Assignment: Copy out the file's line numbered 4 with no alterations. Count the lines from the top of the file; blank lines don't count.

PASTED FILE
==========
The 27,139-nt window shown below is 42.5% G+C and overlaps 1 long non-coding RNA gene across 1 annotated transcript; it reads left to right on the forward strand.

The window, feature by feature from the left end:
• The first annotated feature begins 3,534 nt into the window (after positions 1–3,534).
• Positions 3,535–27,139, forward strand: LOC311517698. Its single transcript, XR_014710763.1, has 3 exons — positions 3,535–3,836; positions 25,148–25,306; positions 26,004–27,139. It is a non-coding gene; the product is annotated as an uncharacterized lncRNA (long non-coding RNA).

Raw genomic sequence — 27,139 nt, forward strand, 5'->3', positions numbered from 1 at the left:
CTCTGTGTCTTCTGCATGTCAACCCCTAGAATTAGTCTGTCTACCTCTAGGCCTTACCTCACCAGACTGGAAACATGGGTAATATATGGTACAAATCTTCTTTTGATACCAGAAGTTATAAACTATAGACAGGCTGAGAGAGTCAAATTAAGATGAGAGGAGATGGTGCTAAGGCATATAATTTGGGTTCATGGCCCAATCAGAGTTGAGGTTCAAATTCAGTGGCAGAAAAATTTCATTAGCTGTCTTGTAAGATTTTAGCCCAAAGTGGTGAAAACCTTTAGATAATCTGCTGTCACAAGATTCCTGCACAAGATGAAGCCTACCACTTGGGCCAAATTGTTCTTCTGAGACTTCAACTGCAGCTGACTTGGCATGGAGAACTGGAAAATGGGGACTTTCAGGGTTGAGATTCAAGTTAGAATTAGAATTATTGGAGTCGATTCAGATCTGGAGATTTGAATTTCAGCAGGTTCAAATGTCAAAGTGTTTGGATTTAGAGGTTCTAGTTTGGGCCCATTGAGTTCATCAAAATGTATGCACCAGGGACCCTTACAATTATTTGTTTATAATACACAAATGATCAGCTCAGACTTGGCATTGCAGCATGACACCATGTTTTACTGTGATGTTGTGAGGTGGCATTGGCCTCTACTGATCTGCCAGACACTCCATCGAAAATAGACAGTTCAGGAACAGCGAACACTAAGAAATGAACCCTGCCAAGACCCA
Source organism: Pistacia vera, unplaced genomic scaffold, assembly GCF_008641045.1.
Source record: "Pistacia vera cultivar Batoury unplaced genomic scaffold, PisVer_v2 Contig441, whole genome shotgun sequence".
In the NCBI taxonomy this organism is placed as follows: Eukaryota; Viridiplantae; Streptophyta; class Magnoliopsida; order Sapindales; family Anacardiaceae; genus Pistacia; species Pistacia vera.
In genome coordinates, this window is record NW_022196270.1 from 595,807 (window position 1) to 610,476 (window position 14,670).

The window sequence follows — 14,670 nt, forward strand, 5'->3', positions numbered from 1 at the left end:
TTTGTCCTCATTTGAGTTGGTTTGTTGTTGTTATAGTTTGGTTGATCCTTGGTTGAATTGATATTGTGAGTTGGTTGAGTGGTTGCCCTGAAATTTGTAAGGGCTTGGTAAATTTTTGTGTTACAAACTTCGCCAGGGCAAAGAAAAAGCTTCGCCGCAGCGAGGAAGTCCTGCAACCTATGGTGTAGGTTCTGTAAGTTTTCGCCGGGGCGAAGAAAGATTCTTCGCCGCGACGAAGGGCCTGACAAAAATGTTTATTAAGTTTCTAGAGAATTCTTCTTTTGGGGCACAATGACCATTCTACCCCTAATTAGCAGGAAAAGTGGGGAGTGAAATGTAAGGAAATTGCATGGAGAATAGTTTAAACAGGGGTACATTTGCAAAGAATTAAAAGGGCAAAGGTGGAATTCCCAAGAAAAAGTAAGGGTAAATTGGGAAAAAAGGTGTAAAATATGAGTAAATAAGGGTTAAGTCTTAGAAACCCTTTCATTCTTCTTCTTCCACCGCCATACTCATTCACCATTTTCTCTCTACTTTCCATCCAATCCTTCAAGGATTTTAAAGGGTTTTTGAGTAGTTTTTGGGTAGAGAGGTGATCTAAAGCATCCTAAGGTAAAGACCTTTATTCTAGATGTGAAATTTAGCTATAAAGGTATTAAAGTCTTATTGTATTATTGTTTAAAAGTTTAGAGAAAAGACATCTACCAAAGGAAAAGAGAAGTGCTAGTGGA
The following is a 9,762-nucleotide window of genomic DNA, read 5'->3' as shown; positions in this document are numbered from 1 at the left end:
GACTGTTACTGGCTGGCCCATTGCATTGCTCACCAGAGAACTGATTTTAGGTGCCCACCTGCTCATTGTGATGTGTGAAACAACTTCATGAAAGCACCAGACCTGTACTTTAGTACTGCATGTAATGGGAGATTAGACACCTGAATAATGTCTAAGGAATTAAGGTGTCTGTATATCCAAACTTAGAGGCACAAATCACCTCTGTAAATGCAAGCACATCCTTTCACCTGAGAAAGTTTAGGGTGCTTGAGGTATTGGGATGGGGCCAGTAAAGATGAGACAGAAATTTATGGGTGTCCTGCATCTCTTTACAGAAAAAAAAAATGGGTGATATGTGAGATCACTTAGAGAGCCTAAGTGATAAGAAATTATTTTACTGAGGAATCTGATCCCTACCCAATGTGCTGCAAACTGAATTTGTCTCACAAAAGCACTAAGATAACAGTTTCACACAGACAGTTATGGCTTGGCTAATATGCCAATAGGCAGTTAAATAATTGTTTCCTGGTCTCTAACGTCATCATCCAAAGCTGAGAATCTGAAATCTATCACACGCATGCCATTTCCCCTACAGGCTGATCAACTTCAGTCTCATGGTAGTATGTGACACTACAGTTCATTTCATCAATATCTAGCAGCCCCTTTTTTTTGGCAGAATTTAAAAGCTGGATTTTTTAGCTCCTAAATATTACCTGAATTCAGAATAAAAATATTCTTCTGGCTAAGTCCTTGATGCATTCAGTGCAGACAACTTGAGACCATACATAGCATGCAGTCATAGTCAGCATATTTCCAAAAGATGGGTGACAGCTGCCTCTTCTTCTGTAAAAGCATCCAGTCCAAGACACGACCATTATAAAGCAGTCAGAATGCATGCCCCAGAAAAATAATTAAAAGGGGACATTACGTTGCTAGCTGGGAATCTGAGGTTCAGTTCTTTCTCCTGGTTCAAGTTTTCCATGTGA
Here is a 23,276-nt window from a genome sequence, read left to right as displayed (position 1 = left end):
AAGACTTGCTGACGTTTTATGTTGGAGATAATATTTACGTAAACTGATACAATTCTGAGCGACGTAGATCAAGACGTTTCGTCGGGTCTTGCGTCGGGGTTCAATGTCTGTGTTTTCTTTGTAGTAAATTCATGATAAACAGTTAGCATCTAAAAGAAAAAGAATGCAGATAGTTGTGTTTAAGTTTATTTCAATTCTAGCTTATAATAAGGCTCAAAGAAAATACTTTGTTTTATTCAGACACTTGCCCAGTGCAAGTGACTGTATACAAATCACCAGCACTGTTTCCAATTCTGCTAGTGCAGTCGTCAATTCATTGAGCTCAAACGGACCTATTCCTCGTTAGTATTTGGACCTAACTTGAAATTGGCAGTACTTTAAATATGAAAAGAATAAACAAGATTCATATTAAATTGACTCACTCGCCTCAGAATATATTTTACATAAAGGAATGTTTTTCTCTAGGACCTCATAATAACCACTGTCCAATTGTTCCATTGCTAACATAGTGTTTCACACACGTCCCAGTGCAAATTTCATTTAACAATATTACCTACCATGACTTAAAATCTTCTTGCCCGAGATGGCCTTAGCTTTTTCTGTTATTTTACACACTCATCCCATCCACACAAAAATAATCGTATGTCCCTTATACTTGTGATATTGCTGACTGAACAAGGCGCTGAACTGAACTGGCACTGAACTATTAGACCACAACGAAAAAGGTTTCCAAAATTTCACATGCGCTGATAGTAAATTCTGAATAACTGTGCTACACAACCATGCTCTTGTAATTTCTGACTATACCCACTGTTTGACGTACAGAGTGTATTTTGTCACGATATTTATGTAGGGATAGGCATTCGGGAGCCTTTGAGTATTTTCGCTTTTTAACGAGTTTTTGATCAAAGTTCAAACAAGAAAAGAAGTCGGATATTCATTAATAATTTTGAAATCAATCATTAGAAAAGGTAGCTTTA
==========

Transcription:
• Positions 3,535–27,139, forward strand: LOC311517698. Its single transcript, XR_014710763.1, has 3 exons — positions 3,535–3,836; positions 25,148–25,306; positions 26,004–27,139. It is a non-coding gene; the product is annotated as an uncharacterized lncRNA (long non-coding RNA).